edit on 5/19/2018 by angeldoll because: (no reason given)



posted on May, 19 2018 @ 07:40 AM
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originally posted by: DJW001
a reply to: network dude


That didn't used to happen.


Lizzie Borden took an axe, gave her mother forty whacks.... The main thing that has changed is access to greater firepower.



That is a total lie.



posted on May, 19 2018 @ 07:43 AM
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originally posted by: DJW001
a reply to: network dude


That didn't used to happen.


Lizzie Borden took an axe, gave her mother forty whacks.... The main thing that has changed is access to greater firepower.


Please show me the same number of school shootings from the 1970's and 1980's. Remember, guns existed back then too.

ETA:
It's a real shame that politics has jaded some of us so deeply that this discussion becomes political. These kids don't give a rats ass how much you hate or love Trump. A good number of them would just like to be able to go to school without being shot. Perhaps you and I will evolve at some point.
edit on 19-5-2018 by network dude because: (no reason given)



posted on May, 19 2018 @ 07:51 AM
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a reply to: network dude

Two things. One is depression suicide mental health the Internet bully in your pocket and the lack of normal adolescent hormone use we evolved with. Athletics were a civilized version of getting those type of outlets. That is going away so bad the military can't find new recruits. Particularly the special forces which can't even draw applicants.

The second is a realistic defense of schools. It's very simple and called setting a perimeter. Military bases do it, courts do it, airports do it, many places do this and are able to greatly reduce these events.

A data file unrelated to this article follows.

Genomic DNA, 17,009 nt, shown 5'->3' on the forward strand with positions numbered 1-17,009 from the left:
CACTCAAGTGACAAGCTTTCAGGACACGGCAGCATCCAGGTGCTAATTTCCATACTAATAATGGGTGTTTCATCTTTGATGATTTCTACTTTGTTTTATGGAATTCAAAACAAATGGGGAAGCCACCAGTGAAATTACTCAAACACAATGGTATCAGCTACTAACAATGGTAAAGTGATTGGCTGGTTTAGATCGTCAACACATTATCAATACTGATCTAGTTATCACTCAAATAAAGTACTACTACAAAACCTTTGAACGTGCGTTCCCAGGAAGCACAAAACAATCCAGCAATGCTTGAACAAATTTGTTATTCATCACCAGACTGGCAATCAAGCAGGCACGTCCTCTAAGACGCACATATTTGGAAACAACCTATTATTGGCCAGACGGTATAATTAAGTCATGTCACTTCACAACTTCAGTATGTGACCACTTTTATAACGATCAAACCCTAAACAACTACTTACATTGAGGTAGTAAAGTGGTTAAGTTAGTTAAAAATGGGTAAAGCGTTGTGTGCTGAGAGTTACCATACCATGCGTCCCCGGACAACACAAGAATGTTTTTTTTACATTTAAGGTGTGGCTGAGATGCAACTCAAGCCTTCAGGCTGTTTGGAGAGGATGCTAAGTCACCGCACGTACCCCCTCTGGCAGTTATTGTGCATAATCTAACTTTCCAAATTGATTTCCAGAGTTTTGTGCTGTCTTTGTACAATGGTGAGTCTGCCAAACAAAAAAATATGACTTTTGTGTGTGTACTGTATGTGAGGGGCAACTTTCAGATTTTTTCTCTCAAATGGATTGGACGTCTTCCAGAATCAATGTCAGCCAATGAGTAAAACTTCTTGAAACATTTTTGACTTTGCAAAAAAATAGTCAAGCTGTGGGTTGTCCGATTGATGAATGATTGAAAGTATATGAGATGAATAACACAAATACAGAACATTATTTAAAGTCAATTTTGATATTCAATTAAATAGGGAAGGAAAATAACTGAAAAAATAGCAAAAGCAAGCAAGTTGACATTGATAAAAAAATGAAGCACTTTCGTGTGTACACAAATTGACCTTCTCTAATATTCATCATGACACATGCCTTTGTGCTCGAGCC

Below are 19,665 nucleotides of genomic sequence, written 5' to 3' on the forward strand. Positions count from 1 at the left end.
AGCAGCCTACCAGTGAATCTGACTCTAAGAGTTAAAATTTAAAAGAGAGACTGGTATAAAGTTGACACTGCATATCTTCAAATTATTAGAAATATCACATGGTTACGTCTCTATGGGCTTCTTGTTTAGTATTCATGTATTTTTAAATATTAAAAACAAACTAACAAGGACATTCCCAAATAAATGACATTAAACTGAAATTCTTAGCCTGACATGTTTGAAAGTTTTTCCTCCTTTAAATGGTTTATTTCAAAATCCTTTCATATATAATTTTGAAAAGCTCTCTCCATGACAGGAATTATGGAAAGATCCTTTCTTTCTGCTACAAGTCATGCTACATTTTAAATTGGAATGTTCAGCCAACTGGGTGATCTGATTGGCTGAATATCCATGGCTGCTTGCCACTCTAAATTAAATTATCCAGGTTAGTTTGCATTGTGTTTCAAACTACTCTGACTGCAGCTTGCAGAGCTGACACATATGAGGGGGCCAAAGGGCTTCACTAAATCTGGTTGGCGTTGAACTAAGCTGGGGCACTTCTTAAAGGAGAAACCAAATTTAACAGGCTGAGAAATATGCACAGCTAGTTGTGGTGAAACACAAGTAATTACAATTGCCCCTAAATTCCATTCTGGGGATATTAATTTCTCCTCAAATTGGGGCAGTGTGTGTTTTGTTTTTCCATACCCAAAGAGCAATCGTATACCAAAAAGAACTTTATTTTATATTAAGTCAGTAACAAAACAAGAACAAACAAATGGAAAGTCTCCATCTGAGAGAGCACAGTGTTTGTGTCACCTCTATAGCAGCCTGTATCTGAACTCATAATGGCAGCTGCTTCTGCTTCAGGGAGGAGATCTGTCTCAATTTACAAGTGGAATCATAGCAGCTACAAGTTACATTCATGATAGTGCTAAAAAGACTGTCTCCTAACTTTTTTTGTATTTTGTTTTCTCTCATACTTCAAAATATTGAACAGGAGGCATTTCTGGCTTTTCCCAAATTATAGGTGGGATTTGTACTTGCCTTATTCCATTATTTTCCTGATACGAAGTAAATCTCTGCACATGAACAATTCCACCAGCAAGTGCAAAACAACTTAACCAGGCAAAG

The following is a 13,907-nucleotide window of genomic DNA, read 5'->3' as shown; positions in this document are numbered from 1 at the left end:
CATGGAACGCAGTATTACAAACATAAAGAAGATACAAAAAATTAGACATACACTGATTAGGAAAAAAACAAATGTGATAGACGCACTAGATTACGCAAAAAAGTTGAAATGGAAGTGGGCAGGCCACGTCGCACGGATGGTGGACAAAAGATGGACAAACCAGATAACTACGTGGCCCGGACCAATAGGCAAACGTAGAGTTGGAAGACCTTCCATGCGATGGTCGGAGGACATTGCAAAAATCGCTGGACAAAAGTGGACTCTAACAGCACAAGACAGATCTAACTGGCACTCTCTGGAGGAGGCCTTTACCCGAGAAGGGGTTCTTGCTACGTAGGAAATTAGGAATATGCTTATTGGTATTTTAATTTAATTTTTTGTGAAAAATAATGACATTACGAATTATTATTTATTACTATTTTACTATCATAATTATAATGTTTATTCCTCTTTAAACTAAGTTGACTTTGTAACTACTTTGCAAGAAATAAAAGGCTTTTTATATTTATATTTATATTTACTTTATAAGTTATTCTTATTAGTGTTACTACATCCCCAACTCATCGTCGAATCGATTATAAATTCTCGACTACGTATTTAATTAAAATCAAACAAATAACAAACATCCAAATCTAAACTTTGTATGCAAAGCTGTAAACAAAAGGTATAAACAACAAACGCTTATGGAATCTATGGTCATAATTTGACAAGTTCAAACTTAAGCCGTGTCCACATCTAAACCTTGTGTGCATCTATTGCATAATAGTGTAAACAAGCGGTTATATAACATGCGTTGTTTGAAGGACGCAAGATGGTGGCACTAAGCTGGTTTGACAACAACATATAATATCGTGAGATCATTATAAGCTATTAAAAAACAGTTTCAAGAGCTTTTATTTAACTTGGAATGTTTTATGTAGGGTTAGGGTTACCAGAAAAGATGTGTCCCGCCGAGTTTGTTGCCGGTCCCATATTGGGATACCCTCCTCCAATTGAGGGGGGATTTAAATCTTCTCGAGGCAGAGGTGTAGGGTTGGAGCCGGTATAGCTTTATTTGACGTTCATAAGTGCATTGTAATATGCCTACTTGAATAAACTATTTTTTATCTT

You would need two dozen security personal in a school, highly trained marksman under stress, to protect an average school...that seems even worse than creating a protocol to enter the building without guns.

The sticker on the door doesn't seem to be working.

Also a protective order to take away guns from unstable people with due process appeal seem warranted. I don't know why it's so hard to create this...if you are unstable and there is evidence a judge orders it and you get an appeal trial shortly after to make your case why it isn't true?
edit on 19-5-2018 by luthier because: (no reason given)



posted on May, 19 2018 @ 08:01 AM
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a reply to: luthier

I agree. alarm the doors, make the main entrance fortified, have a security person with a firearm on premise, and vet all entry. If it's this important at airports, then protecting our children should be at least equally important.

But with all that, we still need to figure out why a kid feels the right course of action is to shoot his peers. As I have said for a while now, this wasn't the case a while back. It's not a single cause, and the solution won't be an easy one, but if we do nothing, or at least the same thing as we have been doing, I have a wild guess as to what the future might be. (more of the same)